Ch4 - Chapter 4 ADTsStackandQueue CHAPTERGOALS To be able...

Info iconThis preview shows pages 1–4. Sign up to view the full content.

View Full Document Right Arrow Icon
C h a p t e r   4 ADTs Stack and Queue C H A P T E R   G O A L S To be able to describe a stack and its operations at a logical level To be able to demonstrate the effect of stack operations using a particular implementation of a stack To be able to implement the Stack ADT in an array-based implementation To be able to declare variables of pointer type To be able to access the variables to which pointers point To be able to create and access dynamically allocated data To be able to explain the difference between static and dynamic allocation of the space in which the elements of an abstract data type are stored To be able to use the C++ template mechanism for defining generic data types To be able to define and use an array in dynamic storage To be able to describe the structure of a queue and its operations at a logical level To be able to demonstrate the effect of queue operations using a particular implementation of a queue To be able to implement the Queue ADT using an array-based implementation 1
Background image of page 1

Info iconThis preview has intentionally blurred sections. Sign up to view the full version.

View Full DocumentRight Arrow Icon
2   Chapter  4   ADTs Stack and  Queue Chapter Outline
Background image of page 2
Chapter 4    ADTs Stack and  Queue    3 Teaching Notes Stacks Chapter 4 demonstrates how the data design perspectives discussed in Chapter 2 can be applied to build new data structures: the stack and the queue. The stack is conceptually simple, easy to implement, and can be used in many applications. The format of this chapter (specification of the ADT, use of the data type in a short application, development of one or more implementations, comparison of alternative representations if appropriate, and, finally, use of the data type in a large application) is typical of the chapters in the text. The Logical Level The discussion of stacks begins with an intuitive definition through the illustration of some real- world stacks. These examples suggest the accessing function of stacks: last in, first out (LIFO). Next we discuss the logical operations that one would need to be able to use a stack—creating a new stack, making a stack empty, adding elements to a stack, removing elements from a stack, and determining if a stack is empty or full. We then define the structure and its set of operations in the Stack ADT Specification. You should point out the use of preconditions and postconditions in the Stack ADT Specification. The preconditions and postconditions answer the "what if" questions, whose misunderstood answers are frequent causes of program errors. Question : "What if the stack is empty when it is Popped?" Answer: "The preconditions of Pop state that the stack is not empty. Check it before you call Pop.” Note that if they want the stack operations to check for overflow and underflow conditions, the students must change the Stack ADT Specifications to reflect the change in interfaces, preconditions, and postconditions. The User Level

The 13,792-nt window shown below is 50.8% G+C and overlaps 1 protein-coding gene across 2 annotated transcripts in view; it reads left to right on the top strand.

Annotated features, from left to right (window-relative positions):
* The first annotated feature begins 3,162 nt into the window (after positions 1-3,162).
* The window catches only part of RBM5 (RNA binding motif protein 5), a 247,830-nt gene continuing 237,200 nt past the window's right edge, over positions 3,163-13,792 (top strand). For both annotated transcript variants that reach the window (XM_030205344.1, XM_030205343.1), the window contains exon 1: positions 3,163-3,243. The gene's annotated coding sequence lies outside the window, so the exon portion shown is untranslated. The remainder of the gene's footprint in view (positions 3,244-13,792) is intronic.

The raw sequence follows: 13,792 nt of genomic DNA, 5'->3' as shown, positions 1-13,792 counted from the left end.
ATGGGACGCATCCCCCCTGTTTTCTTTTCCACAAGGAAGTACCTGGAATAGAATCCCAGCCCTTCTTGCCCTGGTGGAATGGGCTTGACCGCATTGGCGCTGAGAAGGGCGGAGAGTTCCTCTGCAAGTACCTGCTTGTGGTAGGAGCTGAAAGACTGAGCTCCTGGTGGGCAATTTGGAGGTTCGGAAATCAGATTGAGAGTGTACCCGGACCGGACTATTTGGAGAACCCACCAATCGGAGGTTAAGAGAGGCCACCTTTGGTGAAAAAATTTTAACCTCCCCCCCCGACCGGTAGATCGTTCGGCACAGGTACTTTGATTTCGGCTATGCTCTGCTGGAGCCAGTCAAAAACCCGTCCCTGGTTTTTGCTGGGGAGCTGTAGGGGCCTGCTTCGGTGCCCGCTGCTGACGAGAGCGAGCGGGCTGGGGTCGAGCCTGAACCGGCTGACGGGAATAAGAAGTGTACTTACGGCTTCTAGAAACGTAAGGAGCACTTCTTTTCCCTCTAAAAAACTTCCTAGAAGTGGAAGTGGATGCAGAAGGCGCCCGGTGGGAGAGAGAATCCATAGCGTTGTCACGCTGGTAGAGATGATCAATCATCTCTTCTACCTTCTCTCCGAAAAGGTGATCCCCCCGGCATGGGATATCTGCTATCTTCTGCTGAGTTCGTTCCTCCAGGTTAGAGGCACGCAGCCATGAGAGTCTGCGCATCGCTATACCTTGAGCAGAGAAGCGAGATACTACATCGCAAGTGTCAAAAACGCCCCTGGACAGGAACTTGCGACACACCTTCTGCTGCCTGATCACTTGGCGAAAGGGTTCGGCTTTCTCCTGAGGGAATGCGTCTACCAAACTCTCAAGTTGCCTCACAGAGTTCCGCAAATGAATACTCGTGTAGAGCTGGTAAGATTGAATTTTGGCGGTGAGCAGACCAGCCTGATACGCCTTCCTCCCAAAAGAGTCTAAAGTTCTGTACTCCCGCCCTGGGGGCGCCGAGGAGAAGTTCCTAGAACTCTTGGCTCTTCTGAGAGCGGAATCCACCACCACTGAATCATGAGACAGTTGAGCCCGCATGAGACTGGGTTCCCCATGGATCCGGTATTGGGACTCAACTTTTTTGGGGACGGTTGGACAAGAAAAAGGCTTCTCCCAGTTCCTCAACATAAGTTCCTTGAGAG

Background image of page 3

Info iconThis preview has intentionally blurred sections. Sign up to view the full version.

View Full DocumentRight Arrow Icon
Image of page 4
This is the end of the preview. Sign up to access the rest of the document.

This note was uploaded on 06/13/2011 for the course CSC 280 taught by Professor Lebre during the Spring '04 term at Moraine Valley Community College.

Page1 / 16

Ch4 - Chapter 4 ADTsStackandQueue CHAPTERGOALS To be able...

This preview shows document pages 1 - 4. Sign up to view the full document.

View Full Document Right Arrow Icon
Ask a homework question - tutors are online